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Wednesday, September 16, 2009

Jung and me

A brief comment on the ten page article SS stuck in a link on the upcoming publication of the Red Book, Carl Gustav Jung's diary of his spiritual life.

It is absolutely AMAZING that this article makes absolutely NO mention of probably the MOST important element of Jung's biography : the fact that he was part of an extended family of Protestant pastors, his own father being one.
I will get back to this point.
I will probably NOT read Jung's diary. For the simple reason that I consider reading OTHER PEOPLE'S spiritual diaries to be a waste of time.
Jung had his life. I have mine. And NO ONE, absolutely no one, can offer any kind of spiritual mentorship IN A BOOK.
My life "journey" greatly parallels Jung's. I too have "descended" (or risen ?) into madness. I am intimately familiar with it. Once it terrified me to contemplate this fact. No longer. Madness is a fundamental part of the human experience.
It does not weaken or destroy us. But... being afraid of it severely hampers our ability to reap as much "wealth" from it as we could.
Twenty years before Carl Gustav had his experience (1913), Daniel Paul Schreber had his (1893). And he too, wrote a diary. It's called "Denkwurdigkeiten eines Nervenkranken", loosely translated as "Memoirs of a Nevropath", (commented by Freud in "Five psychoanalytic Case Studies"). The book is a detailed, albeit almost incoherent, account of Schreber's persecution by a God with whom he has a voluptuous relationship. Schreber's madness started with a prescient dream in which he "thought" how tempting it would be to be a woman being penetrated, and during orgasm.
"The Interpretation of Dreams" by Sigmund Freud (1899) contains many highly detailed accounts by Freud of his own particularly rich dreams. Freud, too, was very worried about being or going mad. It obsessed him. The book in its own way, is Freud's diary of his spiritual search.

So... the connect with Protestant pastors ?
Jung's theories, and his way of presenting them, are a resurrection of Catholicism's unbelievable intuition about the importance of iconic thought vs. abstraction.
The Catholic Church's cult is/was filled with pictures, pictures that tell a story. Beautiful pictures. And... the very idea of transsubstantiation is an attempt to harness "pagan" magic into the Christian religious experience.
PROTESTANTISM is extremely hostile to all of this. Iconoclasm... initially refers to the breaking of images, and when the Protestants went on rampages through the European countryside, they tore apart the "idols" (i.e. pictures and statues...) in the Catholic churches.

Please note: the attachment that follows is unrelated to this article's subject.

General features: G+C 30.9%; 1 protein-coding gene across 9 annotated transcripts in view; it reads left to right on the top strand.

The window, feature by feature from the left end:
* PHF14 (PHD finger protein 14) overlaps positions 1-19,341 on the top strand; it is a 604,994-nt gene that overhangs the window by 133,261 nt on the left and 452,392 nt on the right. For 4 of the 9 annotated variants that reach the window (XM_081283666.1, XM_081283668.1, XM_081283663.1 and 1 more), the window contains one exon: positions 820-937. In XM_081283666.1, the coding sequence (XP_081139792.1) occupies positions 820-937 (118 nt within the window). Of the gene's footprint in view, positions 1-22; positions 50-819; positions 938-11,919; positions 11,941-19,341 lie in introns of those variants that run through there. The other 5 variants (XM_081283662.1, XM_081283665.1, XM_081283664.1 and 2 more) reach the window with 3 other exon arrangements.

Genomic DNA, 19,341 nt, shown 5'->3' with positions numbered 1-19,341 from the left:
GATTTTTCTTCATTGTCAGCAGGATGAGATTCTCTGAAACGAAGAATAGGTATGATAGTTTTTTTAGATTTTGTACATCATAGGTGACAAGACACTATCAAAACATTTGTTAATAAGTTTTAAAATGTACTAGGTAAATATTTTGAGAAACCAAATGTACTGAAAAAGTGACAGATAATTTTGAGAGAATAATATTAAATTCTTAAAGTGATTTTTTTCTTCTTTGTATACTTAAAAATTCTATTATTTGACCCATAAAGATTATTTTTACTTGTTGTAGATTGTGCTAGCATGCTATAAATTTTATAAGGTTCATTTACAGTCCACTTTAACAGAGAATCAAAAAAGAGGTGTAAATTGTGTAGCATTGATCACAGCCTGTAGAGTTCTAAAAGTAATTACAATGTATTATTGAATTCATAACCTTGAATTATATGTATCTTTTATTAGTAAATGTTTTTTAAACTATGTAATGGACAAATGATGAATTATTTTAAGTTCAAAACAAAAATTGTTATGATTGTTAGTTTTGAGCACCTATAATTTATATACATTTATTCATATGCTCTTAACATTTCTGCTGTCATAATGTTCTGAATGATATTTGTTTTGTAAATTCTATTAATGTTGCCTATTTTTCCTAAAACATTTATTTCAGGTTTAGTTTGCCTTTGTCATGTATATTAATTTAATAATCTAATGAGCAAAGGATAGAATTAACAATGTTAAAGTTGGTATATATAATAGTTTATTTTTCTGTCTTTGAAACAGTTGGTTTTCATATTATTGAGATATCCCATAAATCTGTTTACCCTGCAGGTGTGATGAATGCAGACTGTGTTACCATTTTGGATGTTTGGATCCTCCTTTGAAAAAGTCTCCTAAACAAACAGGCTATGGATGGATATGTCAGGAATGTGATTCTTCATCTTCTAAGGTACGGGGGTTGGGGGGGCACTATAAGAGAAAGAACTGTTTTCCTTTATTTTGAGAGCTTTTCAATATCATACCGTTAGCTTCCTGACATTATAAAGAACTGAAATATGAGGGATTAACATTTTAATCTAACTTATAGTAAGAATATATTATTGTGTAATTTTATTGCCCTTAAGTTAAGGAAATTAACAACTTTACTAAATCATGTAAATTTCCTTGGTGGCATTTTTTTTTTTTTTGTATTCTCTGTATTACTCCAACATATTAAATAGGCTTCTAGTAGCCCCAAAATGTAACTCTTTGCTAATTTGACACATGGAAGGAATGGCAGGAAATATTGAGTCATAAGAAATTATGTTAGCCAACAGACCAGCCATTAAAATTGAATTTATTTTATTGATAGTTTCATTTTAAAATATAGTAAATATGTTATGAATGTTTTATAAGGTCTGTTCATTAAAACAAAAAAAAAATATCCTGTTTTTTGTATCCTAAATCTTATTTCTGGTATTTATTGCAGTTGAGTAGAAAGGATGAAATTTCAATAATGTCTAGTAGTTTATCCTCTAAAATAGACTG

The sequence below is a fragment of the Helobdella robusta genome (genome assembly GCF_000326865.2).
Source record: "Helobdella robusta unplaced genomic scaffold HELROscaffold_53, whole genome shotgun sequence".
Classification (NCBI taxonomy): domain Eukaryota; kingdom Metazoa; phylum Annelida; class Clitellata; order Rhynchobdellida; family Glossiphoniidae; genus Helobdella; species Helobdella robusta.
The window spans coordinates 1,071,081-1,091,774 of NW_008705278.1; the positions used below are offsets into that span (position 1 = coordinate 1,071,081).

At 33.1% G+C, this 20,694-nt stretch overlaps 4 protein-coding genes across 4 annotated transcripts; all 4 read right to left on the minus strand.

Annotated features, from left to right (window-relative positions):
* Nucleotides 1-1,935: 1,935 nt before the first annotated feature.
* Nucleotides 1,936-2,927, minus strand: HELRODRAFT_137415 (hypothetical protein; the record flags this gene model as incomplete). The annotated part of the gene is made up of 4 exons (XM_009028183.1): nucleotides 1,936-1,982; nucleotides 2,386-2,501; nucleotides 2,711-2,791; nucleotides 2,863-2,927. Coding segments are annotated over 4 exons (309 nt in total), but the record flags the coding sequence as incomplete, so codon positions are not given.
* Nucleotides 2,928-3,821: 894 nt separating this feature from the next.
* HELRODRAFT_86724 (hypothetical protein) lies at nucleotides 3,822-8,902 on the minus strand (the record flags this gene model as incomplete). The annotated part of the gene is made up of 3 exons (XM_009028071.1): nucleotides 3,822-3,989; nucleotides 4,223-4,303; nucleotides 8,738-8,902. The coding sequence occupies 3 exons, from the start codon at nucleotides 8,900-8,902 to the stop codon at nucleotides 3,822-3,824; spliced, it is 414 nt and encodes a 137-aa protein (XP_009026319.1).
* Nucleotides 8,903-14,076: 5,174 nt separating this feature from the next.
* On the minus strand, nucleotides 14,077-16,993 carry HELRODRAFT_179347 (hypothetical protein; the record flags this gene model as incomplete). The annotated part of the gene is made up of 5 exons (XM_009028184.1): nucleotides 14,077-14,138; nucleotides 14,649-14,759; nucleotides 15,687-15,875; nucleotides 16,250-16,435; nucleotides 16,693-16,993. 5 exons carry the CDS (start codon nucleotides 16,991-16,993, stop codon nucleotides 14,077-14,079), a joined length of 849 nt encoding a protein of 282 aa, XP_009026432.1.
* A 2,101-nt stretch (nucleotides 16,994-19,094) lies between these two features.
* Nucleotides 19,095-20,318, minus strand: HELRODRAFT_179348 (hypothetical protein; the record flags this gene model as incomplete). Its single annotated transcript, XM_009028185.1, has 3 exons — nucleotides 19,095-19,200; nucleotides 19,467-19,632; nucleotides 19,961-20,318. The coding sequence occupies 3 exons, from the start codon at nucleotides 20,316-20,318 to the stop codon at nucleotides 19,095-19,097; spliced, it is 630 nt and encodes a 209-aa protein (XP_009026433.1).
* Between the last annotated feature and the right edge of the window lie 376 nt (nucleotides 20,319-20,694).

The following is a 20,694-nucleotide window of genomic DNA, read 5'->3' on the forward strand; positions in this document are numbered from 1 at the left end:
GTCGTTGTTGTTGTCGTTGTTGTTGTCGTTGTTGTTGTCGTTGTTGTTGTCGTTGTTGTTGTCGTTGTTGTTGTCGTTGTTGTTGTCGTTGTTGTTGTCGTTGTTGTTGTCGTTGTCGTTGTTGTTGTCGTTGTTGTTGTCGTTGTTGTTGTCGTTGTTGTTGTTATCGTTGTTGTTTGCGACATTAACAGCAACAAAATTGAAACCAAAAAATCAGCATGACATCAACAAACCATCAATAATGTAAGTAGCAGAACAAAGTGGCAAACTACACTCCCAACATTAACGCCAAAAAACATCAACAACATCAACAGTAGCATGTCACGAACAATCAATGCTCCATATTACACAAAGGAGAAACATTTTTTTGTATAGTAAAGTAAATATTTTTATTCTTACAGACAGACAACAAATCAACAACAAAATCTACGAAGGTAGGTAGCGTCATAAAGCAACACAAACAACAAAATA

Symbolism is a... WEAKENING, and a rationalisation of mystical experience, which can conventiently become logical and rational. But... with a definite loss of power.

I am neither Jungian nor Freudian at this point. I have my own point of view on all of this. I do not believe in the collective unconscious. What I do believe is... that our language carries within it all the seeds of our ancestor's history, and the history of their/our ideas. When we speak, and think, this history reactualizes itself and makes its influence felt. I also see the attempt to "interpret" our dreams as a dangerous tendency to extend the realm of interpretation, an ever dangerous activity, into areas that would best be left... as untouched sanctuary.

I recommend Robertson Davies "The Deptford Trilogy", book 2, "The Manticore", for a very very perspicacious attitude towards Jungian (and/or Freudian...) psychoanalysis.


Thai said...

Deb, I think you are going to have to guide me through a bunch of this; remember I come from a world of erector sets.

I think I follow about 90% of what you're saying but as you know in bridge building (and medicine): off by an inch, off by a mile.

SS said...


Glad you "liked?" the article. What a beautiful post. I need to comment at length, give me some time.

One has to love Thai looking at his son's innocent smile. He must resemble his father I would guess as his head shape has very masculine qualities.


Thai said...

SS, do you perchance know this blog?

I came across it years ago and was fairly impressed though I never once engaged them in conversation. I completely forgot about it until today when I read Deb's post and something about it sparked a memory- philosophy (which again I know nothing about), Jung, etc...

I am trying to remember why I cam across it and I think it had something to do with Berkley- or was it Brad DeLong? Or both? I can't remember anymore... I think he was a philosophy PhD student from UC Berkeley who took a position as a professor of philosophy in Singapore (or something like that)...

Anyway, let me know if you find it interesting/enjoyable at all.


PS- We are a group of manly men in my family ;-)

SS said...

Trying to put my thoughts together on your very perceptive post. Images? Chateaubriand in Le Genie du Chrtienisme has a similar insight. But in thinking about it, the at the time considerably more civilized - the early cities were in Babylon at least, those of civilizations in contact with ours and in the desert - the religions of the semites, Juadaeism and Mohamedism were both shorn of images, clearly so in the case of the latter and I believe for the Jews as well who seem to have no images in their rites. Was this the effect of desert civilizations where the image itself was presented in great simplicity in their surroundings or the psychic nature of the peoples adopting them? When the Aryans took their culture into the Indian sub-continent and the indigenous peoples there, the result wan a great plethora of religious image and color as in the West. Only Persia's zoroastrianism seems to break this pattern for the Aryans. Is this again the desert. Russian and Greek orthodoxy seem to follow the pattern of religious imagery, Byzantium too although a mixture of Turkic and Aryan peoples were probably at play there.